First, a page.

Behavior modification therapy is preferable to drugs for treating children 2 to 5 years old who have attention deficit hyperactivity disorder.
By Steven Reinberg
TUESDAY, May 3, 2016 (HealthDay News) — Behavior modification therapy is preferable to drugs for treating children 2 to 5 years old who have attention deficit hyperactivity disorder, U.S. health officials say.
"Behavior therapy has been shown to help improve symptoms in young children with ADHD and can be as effective as medicine, but without the side effects," said Dr. Anne Schuchat, principal deputy director of the U.S. Centers for Disease Control and Prevention.
"Research has shown that the benefits of behavior therapy can last for years," she said Tuesday during a midday media briefing.
Medicines such as Ritalin are appropriate for some children, Schuchat said. But behavior therapy doesn't have the side effects such as stomach aches, irritability, appetite loss and sleep problems often associated with ADHD medications, she said.
Also, the effects of long-term use of ADHD medications by young children are still unknown, she added.
Because of this, the CDC is "encouraging pediatricians and other health care providers to work with families to make sure children with ADHD are receiving the most appropriate treatment," Schuchat said. This should include a discussion about behavior therapy as a first step, she said.
ADHD causes hyperactivity, impulsiveness and attention problems. About 2 million of the more than 6 million American children with ADHD were diagnosed before age 6. Young children with ADHD tend to have the most severe symptoms and benefit from early treatment, according to the CDC Vital Signs report released May 3.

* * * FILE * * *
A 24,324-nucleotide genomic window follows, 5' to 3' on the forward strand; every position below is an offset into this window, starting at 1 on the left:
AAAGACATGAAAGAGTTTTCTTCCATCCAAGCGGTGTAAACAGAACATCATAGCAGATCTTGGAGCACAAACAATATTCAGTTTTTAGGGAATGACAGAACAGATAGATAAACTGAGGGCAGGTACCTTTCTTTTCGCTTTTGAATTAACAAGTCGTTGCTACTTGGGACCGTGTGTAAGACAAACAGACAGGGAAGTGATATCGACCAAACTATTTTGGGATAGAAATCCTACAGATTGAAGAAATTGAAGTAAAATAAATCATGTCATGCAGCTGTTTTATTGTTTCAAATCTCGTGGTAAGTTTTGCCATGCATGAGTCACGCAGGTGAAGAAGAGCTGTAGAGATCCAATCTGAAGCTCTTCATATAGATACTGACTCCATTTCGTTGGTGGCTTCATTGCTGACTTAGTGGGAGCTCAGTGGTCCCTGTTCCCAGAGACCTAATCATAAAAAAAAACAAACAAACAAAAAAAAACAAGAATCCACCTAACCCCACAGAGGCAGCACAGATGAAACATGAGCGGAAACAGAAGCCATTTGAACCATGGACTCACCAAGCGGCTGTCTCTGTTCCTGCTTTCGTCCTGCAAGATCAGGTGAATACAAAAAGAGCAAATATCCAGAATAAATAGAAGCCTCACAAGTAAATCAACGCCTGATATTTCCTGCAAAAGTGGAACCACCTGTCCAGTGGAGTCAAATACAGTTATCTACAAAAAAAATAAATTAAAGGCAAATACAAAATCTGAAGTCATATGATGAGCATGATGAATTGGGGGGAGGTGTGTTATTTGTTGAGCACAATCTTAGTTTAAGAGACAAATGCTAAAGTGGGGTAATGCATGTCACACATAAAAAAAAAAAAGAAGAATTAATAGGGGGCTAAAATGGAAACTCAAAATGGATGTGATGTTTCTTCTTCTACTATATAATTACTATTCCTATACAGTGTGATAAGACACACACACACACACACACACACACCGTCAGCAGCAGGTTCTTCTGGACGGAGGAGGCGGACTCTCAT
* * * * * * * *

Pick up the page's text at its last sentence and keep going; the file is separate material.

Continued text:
In 2011, the American Academy of Pediatrics also recommended that before giving medicine to a young child, parents should be referred for training in behavior therapy.
But according to the new CDC report, about 75 percent of young children being treated for ADHD are started on drugs, and only about half get any type of psychological services, including behavior therapy.
In eight or more behavioral training sessions, a therapist teaches parents how to encourage positive behavior while strengthening the bond with the child, according to the CDC.
Brandon Korman, chief of neuropsychology at Nicklaus Children's Hospital, in Miami, agrees with the report. "I am a big proponent of behavioral training," he said.
"The therapy provides a structure for kids who have problems concentrating, staying focused, organizing their world and planning ahead," he said.
Some parents would rather give their child drugs to solve the problem, Korman said. But "when parents can not only learn to deal with their children's behavior but also be a conduit to improving behavior... that's the best way to go," he said.
Improved behavior, self-control and self-esteem can help kids at school, at home and in relationships, the CDC said. While learning and practicing these skills requires more effort than opening a pill bottle, the lasting benefits make this approach a worthwhile investment, the agency said.
Key skills emphasize:
- Positive communication: Parents learn to give children their full attention and reflect their words back to them. This shows you're listening and care about what they say.
- Positive reinforcement: Praise for doing something right helps kids behave the same way again.
- Structure and discipline: Children do better when their world is predictable. Establishing routines and schedules helps the child know what to expect each day. And responding to the child's behavior the same way each time fosters faster learning.
Behavioral training is not available everywhere, or covered by all insurance plans, Schuchat said. However, some centers base their fees on income or offer group sessions, which are less costly than individual sessions, she said.
For the report, CDC researchers looked at annual health care claims starting in 2008 for at least 5 million young children (2 to 5 years old) insured by Medicaid and another 1 million young children with employer-sponsored insurance.
Overall, a little more than 75 percent of young children received ADHD medicine. Only 54 percent of kids with Medicaid and 45 percent of kids with employer insurance received any type of psychological services, which might have included parent training. The number of children with ADHD receiving psychological services has not changed over time, the agency said.
"Parents aren't the cause of their child's ADHD, but they can play an important role in treatment," Schuchat said.
For more about ADHD, visit the U.S. Centers for Disease Control and Prevention.